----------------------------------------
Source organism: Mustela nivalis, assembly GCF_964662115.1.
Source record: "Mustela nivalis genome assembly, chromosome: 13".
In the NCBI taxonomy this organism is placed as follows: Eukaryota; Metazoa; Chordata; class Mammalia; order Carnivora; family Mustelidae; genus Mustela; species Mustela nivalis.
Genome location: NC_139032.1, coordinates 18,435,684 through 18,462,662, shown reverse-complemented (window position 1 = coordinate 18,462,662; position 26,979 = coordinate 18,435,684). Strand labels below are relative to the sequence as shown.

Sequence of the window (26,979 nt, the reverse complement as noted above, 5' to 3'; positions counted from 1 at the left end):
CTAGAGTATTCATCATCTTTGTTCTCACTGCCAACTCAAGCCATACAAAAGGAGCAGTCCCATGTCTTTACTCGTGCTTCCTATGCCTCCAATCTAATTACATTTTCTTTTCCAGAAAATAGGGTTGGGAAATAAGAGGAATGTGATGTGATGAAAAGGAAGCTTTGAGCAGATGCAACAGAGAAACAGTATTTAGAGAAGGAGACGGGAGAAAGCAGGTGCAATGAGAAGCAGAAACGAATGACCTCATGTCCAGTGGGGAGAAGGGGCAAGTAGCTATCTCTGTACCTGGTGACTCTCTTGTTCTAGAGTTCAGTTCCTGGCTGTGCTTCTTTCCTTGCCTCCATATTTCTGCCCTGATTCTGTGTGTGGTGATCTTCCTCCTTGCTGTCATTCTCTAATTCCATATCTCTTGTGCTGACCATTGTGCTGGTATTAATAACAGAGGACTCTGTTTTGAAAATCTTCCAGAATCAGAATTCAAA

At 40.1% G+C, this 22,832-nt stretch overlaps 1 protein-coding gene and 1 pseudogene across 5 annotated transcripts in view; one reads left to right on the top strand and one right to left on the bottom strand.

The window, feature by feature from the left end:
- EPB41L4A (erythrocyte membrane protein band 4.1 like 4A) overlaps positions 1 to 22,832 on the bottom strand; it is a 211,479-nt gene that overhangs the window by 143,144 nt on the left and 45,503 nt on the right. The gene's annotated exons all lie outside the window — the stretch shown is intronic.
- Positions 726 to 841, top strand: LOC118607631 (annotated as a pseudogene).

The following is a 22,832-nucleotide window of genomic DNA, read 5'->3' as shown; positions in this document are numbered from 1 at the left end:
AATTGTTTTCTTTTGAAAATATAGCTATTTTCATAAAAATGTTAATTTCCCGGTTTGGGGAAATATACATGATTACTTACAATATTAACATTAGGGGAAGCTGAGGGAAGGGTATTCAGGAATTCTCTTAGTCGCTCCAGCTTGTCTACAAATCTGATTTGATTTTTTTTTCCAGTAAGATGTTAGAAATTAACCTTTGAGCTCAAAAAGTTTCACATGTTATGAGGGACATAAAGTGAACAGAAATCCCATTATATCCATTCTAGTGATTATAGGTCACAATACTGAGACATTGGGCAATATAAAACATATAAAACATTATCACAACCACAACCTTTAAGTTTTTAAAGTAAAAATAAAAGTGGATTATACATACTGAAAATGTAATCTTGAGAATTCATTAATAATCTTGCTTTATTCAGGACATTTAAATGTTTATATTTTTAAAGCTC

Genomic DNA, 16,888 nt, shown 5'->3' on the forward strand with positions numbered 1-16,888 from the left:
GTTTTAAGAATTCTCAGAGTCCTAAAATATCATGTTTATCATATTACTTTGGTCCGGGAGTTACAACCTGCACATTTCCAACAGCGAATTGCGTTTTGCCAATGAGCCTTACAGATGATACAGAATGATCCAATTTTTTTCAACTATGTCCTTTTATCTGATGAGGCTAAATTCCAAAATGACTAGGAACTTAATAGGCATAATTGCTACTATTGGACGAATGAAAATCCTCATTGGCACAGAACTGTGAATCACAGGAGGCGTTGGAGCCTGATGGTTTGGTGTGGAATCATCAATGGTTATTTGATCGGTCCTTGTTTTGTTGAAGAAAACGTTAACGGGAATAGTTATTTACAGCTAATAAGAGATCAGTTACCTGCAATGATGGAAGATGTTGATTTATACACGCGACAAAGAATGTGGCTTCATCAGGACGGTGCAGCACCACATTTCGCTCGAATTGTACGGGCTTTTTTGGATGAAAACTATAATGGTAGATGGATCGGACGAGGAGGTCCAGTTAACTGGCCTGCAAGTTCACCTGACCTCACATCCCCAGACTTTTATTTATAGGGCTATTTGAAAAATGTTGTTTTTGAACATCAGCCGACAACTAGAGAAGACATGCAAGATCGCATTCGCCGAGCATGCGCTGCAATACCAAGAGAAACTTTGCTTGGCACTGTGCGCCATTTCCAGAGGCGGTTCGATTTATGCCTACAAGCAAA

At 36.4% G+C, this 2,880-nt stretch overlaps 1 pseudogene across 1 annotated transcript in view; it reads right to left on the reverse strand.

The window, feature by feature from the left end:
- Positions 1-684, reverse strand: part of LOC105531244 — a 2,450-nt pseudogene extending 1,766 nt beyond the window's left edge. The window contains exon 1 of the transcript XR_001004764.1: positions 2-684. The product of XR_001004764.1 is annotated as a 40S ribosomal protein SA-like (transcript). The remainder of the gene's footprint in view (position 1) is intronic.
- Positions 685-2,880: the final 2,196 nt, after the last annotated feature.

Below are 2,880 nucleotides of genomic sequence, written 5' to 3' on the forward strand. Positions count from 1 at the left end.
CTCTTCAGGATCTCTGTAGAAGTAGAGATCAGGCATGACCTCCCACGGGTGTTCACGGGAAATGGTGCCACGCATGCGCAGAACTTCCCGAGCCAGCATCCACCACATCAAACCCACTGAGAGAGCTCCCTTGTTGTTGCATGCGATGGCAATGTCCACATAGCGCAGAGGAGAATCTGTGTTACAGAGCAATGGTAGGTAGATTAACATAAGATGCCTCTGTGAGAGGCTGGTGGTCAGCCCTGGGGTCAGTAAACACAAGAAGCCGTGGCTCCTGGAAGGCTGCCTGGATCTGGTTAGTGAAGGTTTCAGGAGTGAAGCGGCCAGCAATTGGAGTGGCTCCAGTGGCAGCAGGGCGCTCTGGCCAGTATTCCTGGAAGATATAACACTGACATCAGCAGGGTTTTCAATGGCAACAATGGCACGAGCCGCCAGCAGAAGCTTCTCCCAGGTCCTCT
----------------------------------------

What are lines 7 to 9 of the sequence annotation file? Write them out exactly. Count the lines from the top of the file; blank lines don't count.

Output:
At 40.1% G+C, this 22,832-nt stretch overlaps 1 protein-coding gene and 1 pseudogene across 5 annotated transcripts in view; one reads left to right on the top strand and one right to left on the bottom strand.

The window, feature by feature from the left end:
- EPB41L4A (erythrocyte membrane protein band 4.1 like 4A) overlaps positions 1 to 22,832 on the bottom strand; it is a 211,479-nt gene that overhangs the window by 143,144 nt on the left and 45,503 nt on the right. The gene's annotated exons all lie outside the window — the stretch shown is intronic.